For those who watched Ohio's GOP presidential primary election returns late into Tuesday night waiting for one candidate to emerge victorious, get ready: It could happen again, with your suburban backyard up for grabs.
Super Tuesday's 10 coast-to-coast contests put former Massachusetts Gov. Mitt Romney well above his rivals in overall delegates, but also renewed questions about his ability to lock in conservative votes.
With 54 directly elected delegates at stake in President Barack Obama's home turf, Illinois is a coveted prize -- one that stands alone in the spotlight on March 20. The victor gets both bragging rights and a boost in momentum.
State campaigns are honing their strategies, with the suburbs as the prime battleground -- a traditional Republican stronghold with divergent conservative views.
"There are some cross currents in the suburbs," said David Yepsen, director of the Paul Simon Public Policy Institute at Southern Illinois University.
"You have a lot of moderate Republican women, but you also have some real strong social conservative and Evangelical currents."
With less than two weeks to go before Illinois' primary, the three leading presidential campaigns detailed their strategies Wednesday and made plans for visits to the area.
Rick Santorum, former Pennsylvania senator and a graduate of Carmel High School in Mundelein, will cede four congressional districts where he did not file delegate slates, but hopes to concentrate on conservatives along the state borders, downstate and in the suburbs. Romney will try to appeal across the board with his economic emphasis, while former House Speaker Newt Gingrich, of Georgia, hopes to stay competitive with the sheer number of visits.
Santorum's Illinois director, Jon Zahm, formerly of Batavia, believes Illinois is going to be "extremely competitive." Santorum lost to Romney in Ohio -- a key November battleground -- by a single percentage point Tuesday.
"The only reason we didn't win Ohio, besides being outspent (by Romney) 6 to 1, was Newt Gingrich picking up 15 percent of the vote," Zahm said.
If Gingrich doesn't do well in upcoming primaries in Kansas and the U.S. Virgin Islands on Saturday and Alabama, Mississippi and Hawaii next Tuesday, he could fade in importance in Illinois, which Zahm says would work to Santorum's advantage.
"When it comes to the Evangelical voter and the most conservative elements of the Republican party, it's pretty clear that Santorum is by and far the best person for them," Zahm said.
Santorum, unlike Romney and Gingrich, filed for only delegates in 14 of 18 congressional districts in Illinois.
"I'm not going to put a lot of signs and literature into the four districts that don't have delegates running. That allows me to take my somewhat limited amount of collateral material into places that are best used," Zahm said.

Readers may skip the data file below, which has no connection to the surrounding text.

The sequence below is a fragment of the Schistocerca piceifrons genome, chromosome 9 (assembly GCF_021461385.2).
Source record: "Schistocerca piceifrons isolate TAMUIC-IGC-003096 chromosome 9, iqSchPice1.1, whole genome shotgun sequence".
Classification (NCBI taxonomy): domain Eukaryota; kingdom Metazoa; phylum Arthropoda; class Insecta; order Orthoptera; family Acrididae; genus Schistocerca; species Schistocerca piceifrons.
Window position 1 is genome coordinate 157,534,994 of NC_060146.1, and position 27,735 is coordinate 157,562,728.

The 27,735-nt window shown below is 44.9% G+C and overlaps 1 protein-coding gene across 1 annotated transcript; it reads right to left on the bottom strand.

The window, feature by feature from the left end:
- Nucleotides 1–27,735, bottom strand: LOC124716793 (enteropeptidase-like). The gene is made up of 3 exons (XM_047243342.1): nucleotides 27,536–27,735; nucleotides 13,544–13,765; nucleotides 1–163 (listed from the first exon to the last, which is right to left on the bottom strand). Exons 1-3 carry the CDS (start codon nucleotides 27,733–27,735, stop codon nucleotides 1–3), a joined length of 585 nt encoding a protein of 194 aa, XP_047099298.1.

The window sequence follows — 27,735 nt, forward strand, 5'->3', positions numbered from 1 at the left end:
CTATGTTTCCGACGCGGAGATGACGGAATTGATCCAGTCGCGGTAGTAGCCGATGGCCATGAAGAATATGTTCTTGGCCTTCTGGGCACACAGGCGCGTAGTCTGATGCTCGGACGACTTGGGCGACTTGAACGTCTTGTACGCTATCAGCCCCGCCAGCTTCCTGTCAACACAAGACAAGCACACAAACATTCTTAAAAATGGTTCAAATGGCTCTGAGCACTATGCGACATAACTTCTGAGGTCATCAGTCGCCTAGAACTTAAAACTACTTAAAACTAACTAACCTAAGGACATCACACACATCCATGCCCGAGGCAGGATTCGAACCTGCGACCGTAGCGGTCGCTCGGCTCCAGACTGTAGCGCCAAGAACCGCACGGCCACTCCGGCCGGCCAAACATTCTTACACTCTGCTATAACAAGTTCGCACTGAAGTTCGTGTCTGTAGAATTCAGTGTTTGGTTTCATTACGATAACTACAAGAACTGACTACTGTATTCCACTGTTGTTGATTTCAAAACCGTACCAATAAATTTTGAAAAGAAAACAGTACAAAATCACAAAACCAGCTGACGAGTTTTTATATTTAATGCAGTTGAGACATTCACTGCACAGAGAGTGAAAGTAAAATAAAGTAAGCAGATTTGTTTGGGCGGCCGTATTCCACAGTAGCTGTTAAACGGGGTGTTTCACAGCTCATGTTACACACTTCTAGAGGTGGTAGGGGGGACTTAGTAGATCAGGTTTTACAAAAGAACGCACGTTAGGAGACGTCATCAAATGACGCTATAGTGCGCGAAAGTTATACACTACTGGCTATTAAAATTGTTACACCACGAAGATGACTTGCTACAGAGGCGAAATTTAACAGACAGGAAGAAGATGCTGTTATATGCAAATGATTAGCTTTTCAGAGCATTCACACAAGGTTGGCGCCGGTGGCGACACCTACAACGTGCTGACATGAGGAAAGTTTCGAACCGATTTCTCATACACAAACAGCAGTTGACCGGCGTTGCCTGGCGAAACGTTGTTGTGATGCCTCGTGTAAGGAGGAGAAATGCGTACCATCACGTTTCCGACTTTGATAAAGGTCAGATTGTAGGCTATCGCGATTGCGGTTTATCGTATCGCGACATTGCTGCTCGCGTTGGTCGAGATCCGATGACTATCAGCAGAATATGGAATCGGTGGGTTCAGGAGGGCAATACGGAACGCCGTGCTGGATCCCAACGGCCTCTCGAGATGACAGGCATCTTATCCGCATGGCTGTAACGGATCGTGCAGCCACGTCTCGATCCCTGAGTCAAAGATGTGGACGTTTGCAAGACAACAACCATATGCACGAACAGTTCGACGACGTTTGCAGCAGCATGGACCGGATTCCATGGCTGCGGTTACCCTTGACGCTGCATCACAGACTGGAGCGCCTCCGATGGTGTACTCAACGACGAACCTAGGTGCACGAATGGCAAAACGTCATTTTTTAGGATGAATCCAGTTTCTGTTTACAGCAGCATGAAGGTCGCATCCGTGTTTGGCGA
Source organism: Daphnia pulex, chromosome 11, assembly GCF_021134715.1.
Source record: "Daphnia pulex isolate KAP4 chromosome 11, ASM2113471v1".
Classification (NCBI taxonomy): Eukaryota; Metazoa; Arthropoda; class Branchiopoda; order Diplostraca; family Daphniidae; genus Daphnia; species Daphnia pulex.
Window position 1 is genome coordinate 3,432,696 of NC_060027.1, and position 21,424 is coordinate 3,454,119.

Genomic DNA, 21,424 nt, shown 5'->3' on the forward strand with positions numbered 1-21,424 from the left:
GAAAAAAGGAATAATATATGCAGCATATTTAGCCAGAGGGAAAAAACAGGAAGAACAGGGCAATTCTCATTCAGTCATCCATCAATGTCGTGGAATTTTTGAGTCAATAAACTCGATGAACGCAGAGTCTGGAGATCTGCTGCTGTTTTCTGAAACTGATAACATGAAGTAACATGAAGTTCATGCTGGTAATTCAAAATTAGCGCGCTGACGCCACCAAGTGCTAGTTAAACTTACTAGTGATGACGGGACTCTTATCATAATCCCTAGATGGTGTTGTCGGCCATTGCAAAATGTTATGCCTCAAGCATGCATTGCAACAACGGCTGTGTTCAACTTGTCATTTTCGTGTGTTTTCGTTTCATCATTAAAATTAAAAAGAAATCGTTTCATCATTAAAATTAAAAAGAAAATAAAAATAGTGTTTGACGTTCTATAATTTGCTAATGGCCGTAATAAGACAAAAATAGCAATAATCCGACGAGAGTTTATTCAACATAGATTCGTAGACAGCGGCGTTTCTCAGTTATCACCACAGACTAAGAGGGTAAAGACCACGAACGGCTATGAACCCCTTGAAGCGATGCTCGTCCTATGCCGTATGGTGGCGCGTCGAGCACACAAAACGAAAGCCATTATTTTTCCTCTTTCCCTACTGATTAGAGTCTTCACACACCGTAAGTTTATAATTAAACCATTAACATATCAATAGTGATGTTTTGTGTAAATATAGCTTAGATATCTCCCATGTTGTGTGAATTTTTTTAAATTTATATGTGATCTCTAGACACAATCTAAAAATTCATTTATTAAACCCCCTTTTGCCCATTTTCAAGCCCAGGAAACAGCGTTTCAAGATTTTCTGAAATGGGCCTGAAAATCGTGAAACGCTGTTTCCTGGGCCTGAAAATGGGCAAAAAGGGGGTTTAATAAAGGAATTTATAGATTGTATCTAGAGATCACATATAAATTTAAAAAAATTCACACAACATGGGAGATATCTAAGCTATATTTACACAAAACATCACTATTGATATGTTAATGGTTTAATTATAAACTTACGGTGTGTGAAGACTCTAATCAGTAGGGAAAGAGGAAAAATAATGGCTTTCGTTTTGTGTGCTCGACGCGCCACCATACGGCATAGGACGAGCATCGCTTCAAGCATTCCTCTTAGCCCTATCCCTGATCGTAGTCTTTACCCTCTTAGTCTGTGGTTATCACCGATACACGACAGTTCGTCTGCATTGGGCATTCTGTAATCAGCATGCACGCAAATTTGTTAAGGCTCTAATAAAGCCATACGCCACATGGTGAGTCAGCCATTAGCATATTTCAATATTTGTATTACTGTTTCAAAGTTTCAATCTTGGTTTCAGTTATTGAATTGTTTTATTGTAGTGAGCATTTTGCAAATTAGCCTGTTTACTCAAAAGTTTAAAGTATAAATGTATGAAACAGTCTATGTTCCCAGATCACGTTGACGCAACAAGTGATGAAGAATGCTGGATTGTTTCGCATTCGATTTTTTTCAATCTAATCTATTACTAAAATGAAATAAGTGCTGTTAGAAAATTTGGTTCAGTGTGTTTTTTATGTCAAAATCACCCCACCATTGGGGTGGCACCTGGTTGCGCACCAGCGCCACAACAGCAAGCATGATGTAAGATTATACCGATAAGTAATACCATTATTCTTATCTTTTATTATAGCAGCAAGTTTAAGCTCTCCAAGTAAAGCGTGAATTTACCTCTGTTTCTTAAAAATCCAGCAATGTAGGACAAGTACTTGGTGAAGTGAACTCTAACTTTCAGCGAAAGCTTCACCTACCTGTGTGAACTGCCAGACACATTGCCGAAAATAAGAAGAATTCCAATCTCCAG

The campaign, which in January stood at just a dozen volunteers, has since grown to more than 250 volunteers with a centralized campaign office on Randall Road in Elgin. Still, the Illinois campaign's early beginnings -- right after Santorum's strong showing in Iowa -- may work to its detriment, Yepsen said.
"There are a lot of things they didn't do solely on the basis that they were a new, green, small campaign," Yepsen said.
Santorum will be in Illinois between March 14 and 20th, but his schedule is not yet firmed up, Zahm said.
Despite Ohio's close finish for Romney Tuesday night, Peoria Congressman and Romney backer Aaron Schock said he does not expect a big change in strategy for his Illinois campaign.
"I've been pretty in the loop in terms of what (the national campaign) is doing," Schock said. "I sense a clear direction for where they're headed campaign-wise. I don't see them shaking that up one bit."
Romney's campaign will continue to play up his focus on the economy over social issues, Schock said.
In 2008, "independent women and swing voters went our way," Schock said. "Women voters care about the same thing as any other voters: having jobs for themselves and their spouses. I think as the economy continues to suffer it will be the number one issue."
Schock points to the endorsement of top state party leaders and Illinois delegation members. No congressman has yet publicly backed another candidate, and state Treasurer Dan Rutherford is chairing the campaign for a second time around.
Romney will visit Peoria March 19 and hold fundraisers in Wheaton and Chicago on Election Day. He is likely to have his election night fundraiser in the Western suburbs.
Illinois with Newt Chairman Keith Hanson says the former House speaker's victory in his home state of Georgia and his strong performance in Oklahoma and Tennessee gives him momentum that will carry into Illinois.
Hanson, of Barrington, said he expects Gingrich to play up jobs and energy independence in Illinois, themes Gingrich sounded in his victory speech Tuesday.
"When the president took office we were paying $1.84 a gallon for gas," Hanson said.
Gingrich is expected to spend at least three days in the suburbs leading up to Election Day -- March 14, 15 and 17 -- spending a majority of March 14 in the suburbs, speaking at Judson University in Elgin, a Lincoln Day dinner in Palatine and at Barrington High School.
Romney currently has 415 delegates, Santorum has 176, Gingrich has 105 and Ron Paul has 47.
To secure the GOP nomination, 1,144 are needed.